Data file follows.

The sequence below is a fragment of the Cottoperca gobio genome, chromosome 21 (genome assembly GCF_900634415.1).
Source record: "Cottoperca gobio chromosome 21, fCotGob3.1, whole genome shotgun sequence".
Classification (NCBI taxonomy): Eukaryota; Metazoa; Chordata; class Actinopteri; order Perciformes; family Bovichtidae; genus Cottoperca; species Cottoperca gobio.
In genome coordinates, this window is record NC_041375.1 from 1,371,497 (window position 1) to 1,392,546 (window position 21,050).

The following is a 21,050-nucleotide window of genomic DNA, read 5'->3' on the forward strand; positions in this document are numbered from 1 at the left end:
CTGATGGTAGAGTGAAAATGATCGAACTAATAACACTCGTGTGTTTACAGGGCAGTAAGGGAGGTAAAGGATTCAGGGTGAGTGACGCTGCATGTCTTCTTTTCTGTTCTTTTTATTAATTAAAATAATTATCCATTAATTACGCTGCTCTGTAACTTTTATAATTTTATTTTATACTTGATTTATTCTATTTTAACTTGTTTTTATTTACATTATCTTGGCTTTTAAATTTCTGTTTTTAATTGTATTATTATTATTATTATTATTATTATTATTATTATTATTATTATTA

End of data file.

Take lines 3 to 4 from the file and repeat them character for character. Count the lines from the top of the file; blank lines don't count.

Classification (NCBI taxonomy): Eukaryota; Metazoa; Chordata; class Actinopteri; order Perciformes; family Bovichtidae; genus Cottoperca; species Cottoperca gobio.
In genome coordinates, this window is record NC_041375.1 from 1,371,497 (window position 1) to 1,392,546 (window position 21,050).